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27 Cards in this Set

  • Front
  • Back
7TM receptors consist of...
7TM receptor (always specific), heterotrimeric G protein (alpha unit with GDP/GTP, beta and gamma units)
upon binding of epinephrine to epinephrine receptor, what happens?
Galpha subunit trades GDP for GTP and dissociates from receptor, beta and gamma subunits dissociate, Galpha binds to adenylate cyclase, which turns ATP into cAMP
cyclic AMP
second messenger
activates protein kinase A
opens up its catalytic sites that are normally blocked by pseudosubstrate
what kind of amino acids does protein kinase A phosphorylate?
serine and threonine
epinephrine promotes...
-phosphorylation and activation of glycogen phosphorylase
-phosphorylation and inactivation of glycogen synthase
-phosphorylation and activation of triacylglycerol lipase (induces lipolysis--breakdown of triacylglycerides)
how are 7TM receptors inactivated?
1) Galpha subunits have intrinsic GTPase activity, so hydrolyze GTP to GDP and GDP-Galpha re-associates with rest of trimer
2) dissociation of ligand from receptor
3) kinases phosphorylate unoccupied carboxyl tail of receptor/hormone complex, this allows beta-arrestin to bind which blocks any more Galpha proteins from being activated
7TMRs and phosphoinositide cascade
1) G-proteins activate phospholipase C
2) phospholipase C cleaves PIP2 into IP3 (soluble and diffiusible) and DAG (membrane associated)
3) IP3 releases Ca2+ from intracellular stores
4) DAG and Ca2+ activate protein kinase C
2 reasons Ca2+ make a good second messenger
1) present at very low levels in cells, so can changes are easily detected
2) binds with high affinity to proteins to induce conformational changes
calmodulin
activated by Ca2+
has 4 Ca2+ binding sites
member of EF-hand protein family (helix-loop-helix)
diffusible allosteric effector
2 examples of calmodulin use
CaM-kinase: when calcium binds to calmodulin, they bind to CaM kinase to activate it
phosphorylase kinase: calmodulin is integrated into subunit, requires Ca2+ and phosphorylation to be completely active (this phosphorylates and activates glycogen phosphorylase)
Cholera
toxin turns Galphas to a permanent ON state, so continuous activation of adenylate cyclase and PKA; intestinal PKA regulates activity of Cl- channels and Na/K exchanger; deregulation of ion transport resulting in massive loss of NaCl and water
Whooping Cough
Galphai normally inhibits adenylyl cyclase
this toxin traps G-protein in OFF state (can't exchange bound GDP for GTP)
adenylate cyclase is now DIS-inhibited (made active) leading to increased levels of cAMP, altered regulation of Ca2+ and K+ channels
the Insulin Receptor structure
receptor tyrosine kinase
dimer, each subunit consisting of alpha and beta subunit
alpha and beta linked by a disulfid bond
2 alpha subunits form insulin binding site, beta subunit includes protein kinase domain
what happens upon insulin binding?
-forces beta subunits together, which phosphorylate tyrosine residues in activation loops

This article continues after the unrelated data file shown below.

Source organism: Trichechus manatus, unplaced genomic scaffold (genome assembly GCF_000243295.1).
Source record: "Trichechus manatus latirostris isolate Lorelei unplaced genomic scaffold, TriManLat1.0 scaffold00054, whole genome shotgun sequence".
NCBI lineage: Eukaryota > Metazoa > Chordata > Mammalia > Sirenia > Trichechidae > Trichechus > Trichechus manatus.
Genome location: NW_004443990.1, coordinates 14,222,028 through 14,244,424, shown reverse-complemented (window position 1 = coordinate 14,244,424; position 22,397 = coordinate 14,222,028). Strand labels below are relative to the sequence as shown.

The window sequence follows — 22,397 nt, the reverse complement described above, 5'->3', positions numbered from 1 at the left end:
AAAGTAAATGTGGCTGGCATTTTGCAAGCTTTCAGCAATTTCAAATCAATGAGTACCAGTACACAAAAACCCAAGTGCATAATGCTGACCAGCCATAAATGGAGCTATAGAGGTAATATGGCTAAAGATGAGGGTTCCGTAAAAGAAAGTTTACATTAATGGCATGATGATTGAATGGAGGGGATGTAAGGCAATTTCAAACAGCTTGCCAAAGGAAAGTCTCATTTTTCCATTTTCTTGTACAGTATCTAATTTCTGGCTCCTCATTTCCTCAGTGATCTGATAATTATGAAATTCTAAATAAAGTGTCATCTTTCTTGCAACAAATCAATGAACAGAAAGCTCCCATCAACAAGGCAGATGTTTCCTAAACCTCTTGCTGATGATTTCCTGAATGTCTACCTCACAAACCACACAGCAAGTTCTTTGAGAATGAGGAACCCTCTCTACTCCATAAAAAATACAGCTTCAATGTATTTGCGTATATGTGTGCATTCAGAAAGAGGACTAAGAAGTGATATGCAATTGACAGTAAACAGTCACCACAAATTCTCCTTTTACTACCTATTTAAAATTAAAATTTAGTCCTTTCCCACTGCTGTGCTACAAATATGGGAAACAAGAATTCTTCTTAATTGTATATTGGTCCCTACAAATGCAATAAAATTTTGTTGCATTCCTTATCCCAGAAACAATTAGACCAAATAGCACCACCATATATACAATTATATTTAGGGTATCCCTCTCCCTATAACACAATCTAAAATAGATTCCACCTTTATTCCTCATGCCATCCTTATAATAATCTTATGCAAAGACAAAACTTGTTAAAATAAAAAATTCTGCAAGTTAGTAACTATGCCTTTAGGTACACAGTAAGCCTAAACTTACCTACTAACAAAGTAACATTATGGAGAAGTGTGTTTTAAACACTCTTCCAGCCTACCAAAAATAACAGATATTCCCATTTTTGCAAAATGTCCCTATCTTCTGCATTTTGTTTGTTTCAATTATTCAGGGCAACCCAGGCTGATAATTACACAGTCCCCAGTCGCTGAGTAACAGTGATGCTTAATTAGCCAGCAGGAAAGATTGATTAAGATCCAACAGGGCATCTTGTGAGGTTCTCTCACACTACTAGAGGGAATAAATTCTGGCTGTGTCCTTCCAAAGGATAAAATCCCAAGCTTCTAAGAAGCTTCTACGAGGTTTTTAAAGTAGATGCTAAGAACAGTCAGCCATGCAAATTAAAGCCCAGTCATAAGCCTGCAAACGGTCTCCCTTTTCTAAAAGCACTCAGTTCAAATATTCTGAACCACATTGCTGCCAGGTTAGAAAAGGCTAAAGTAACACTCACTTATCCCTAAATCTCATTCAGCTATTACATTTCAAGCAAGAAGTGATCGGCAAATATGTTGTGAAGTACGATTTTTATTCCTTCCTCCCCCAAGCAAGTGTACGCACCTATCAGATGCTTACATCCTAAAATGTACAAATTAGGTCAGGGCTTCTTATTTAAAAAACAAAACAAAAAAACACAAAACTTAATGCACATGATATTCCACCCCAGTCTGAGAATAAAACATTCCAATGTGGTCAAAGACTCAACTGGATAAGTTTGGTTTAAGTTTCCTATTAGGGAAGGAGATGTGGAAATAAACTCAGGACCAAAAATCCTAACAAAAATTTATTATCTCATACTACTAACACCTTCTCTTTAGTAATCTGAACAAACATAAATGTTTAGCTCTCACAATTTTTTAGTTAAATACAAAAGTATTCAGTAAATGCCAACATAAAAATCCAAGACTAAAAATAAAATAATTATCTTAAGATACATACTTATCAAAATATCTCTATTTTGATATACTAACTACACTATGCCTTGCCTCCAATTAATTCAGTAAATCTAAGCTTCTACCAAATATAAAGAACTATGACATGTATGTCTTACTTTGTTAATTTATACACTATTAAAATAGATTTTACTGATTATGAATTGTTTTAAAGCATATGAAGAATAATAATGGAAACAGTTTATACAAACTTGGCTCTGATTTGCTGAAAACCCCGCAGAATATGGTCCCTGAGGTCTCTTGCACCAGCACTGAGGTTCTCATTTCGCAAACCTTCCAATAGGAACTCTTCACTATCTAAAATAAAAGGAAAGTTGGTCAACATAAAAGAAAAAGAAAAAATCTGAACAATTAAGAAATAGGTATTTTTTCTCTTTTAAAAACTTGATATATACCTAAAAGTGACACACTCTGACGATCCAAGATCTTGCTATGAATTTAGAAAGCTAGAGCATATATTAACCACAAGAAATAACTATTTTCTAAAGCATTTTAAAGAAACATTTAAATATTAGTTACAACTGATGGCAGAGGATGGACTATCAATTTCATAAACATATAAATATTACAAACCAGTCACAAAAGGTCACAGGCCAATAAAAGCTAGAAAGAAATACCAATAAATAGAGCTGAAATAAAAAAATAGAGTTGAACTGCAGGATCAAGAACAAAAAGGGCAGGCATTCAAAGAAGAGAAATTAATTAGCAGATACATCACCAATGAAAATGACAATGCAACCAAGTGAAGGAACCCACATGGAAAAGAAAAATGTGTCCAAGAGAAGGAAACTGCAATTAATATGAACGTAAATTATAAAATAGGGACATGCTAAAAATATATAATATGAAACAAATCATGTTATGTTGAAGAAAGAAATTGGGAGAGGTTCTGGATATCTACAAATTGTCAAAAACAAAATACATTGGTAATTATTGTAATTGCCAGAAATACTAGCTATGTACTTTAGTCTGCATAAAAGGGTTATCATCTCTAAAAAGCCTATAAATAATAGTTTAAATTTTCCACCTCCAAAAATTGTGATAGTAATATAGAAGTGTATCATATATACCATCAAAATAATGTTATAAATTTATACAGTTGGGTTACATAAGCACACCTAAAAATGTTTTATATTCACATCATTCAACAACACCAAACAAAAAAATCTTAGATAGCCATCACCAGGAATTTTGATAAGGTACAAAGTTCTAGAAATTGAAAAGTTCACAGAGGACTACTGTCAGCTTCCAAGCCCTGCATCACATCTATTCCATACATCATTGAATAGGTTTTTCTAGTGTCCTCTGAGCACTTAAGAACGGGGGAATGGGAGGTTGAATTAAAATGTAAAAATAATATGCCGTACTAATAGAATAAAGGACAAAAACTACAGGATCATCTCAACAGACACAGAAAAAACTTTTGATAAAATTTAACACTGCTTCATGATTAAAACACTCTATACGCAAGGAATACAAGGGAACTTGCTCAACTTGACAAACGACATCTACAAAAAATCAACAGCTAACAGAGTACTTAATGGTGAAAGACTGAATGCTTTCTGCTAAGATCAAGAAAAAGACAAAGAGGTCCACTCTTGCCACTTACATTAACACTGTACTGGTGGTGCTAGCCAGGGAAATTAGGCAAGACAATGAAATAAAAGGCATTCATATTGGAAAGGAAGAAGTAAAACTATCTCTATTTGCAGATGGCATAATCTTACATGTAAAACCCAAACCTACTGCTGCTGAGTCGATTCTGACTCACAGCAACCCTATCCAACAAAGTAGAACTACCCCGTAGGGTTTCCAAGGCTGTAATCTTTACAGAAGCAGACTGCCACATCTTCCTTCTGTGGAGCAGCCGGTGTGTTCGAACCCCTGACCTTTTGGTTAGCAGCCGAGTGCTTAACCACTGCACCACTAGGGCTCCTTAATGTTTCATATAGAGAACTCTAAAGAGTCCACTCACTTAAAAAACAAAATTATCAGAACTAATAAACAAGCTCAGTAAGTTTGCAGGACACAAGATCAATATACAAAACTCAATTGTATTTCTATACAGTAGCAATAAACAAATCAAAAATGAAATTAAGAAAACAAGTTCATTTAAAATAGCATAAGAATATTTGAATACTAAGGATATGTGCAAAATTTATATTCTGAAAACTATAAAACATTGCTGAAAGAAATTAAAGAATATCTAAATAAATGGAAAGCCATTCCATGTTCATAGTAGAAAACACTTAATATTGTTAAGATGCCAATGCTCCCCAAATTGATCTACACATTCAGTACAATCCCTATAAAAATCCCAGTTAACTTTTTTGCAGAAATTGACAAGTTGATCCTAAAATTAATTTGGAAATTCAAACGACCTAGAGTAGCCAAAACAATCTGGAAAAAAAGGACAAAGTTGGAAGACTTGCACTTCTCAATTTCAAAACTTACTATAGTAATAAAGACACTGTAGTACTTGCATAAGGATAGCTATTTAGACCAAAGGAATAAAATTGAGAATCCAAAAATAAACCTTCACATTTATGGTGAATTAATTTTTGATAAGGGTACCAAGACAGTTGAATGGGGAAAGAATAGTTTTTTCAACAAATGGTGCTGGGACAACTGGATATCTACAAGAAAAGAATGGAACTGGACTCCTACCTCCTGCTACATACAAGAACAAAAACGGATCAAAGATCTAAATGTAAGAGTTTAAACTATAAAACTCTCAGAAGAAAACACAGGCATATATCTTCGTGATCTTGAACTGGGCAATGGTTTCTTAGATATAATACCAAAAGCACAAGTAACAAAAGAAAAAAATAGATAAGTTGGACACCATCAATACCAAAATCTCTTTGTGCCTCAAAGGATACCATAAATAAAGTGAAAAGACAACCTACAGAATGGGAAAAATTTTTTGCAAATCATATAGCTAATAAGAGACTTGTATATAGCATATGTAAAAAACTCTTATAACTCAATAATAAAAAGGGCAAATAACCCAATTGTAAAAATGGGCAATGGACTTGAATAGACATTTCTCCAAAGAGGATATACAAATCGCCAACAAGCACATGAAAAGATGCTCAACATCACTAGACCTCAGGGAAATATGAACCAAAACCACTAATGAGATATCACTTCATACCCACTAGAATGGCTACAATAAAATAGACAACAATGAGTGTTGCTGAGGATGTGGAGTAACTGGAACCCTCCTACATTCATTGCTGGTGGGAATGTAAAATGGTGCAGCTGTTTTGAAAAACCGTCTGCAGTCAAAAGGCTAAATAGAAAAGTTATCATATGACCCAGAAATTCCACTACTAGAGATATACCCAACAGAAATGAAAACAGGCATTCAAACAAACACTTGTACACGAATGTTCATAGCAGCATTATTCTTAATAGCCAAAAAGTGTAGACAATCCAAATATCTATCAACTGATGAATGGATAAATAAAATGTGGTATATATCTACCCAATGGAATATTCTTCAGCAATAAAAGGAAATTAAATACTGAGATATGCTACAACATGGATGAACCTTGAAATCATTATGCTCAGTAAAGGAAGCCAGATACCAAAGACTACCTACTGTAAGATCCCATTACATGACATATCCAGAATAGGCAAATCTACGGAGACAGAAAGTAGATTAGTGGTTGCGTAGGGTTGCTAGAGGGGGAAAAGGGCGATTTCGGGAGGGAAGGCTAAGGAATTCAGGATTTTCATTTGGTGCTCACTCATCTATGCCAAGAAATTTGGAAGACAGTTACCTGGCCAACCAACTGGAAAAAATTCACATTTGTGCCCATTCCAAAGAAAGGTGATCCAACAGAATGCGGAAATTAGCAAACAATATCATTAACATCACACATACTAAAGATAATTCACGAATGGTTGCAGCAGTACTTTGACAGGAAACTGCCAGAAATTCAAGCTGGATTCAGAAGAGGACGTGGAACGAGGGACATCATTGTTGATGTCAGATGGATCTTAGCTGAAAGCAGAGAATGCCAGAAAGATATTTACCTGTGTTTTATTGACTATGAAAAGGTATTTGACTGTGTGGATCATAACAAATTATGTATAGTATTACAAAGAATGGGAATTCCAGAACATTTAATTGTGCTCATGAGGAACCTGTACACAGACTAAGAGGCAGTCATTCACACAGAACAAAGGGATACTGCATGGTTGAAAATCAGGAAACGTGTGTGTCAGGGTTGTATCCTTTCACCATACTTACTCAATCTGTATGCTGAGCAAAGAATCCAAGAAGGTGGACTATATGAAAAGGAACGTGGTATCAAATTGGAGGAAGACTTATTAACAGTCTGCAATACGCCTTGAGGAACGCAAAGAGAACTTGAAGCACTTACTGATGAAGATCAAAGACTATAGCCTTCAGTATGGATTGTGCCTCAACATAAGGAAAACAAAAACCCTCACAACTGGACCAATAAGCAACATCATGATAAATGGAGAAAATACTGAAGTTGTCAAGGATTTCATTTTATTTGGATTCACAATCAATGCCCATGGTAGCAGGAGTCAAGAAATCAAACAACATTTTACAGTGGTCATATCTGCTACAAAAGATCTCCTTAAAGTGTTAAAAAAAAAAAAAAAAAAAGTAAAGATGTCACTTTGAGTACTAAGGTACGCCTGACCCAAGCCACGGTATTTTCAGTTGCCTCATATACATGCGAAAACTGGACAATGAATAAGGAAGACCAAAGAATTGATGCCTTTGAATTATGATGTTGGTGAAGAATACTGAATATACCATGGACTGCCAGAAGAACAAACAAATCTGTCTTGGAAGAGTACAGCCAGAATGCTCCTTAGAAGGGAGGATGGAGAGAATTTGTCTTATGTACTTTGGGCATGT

-these phosphorylated sites serve as docking sites of insulin-receptor substrates (IRS)
-docking of PI3K to IRS proteins localizes enzyme to membrane where it can phosphorylate PIP2 to PIP3
-PIP3 activates PDK1 which phosphorylates (activates) Akt (protein kinase B; not membrane bound)
effects of insulin on glycogen synthesis
insulin activates PI3K/Akt signaling
protein kinases phosphorylate and INACTIVATE glycogen synthase kinase so glycogen synthase remains active
inactivation of insulin receptor by phosphatases
protein tyrosine phosphatases dephosphorylate receptor
protein ser/thr phosphatases desphosphorylate Akt, etc.
PTEN dephosphorylates PIP3
EGF receptor structure
exist as monomers--each unit binds one molecule of EGF
EGF binding causes dimerization
kinase is always active, but can only interact with its substrate after dimerization
Ras
small G-protein activated by EGF binding to receptor
when it trades GDP for GTP, becomes activated
can bind to and activate protein kinases
promiscuous--activates many different things
EGF receptor signal termination
Ras has intrinsic GTPase activity
GTPase-activating proteins facilitate GTP hydrolysis
Ras and cancer
Ras is frequently mutated in cancer
mutations can lead to an inability to hydrolyze GTP so leave Ras in permanent ON state
Rous sarcoma virus
-normal signaling of receptor tyrosine kinase is terminated by tyr phosphorylation
-protein introduced by virus lacks tyrosine, so is always active
-leads to unregulated growth
if EGFR is overexpressed in cancer (usually epithelial cancers), what can be done to treat it?
Cetuximab competes with EGF for binding site on receptor and blocks ligand-receptor interactions (monoclonal antibody)
if Her2 receptor is overexpressed in breast cancer, what does overexpression promote and what can be done to treat it?
promotes signaling in absence of EGF
Trastuzumab inhibits Her 2 activity (monoclonal antibody)
for steroid hormones, ligand binding does what?
induces a shift in conformation
conformational change at helix 12 creates binding site for coactivator
coactivators facilitate changes in gene expression by modifying chromatin structure and recruiting RNA polymerase
adenylate cyclase
changes ATP into cAMP upon activation by g proteins
protein kinase a
phosphorylates at ser and thr residues
activated by cAMP
4 examples of second messengers
IP3, DAG, Ca ions, cAMP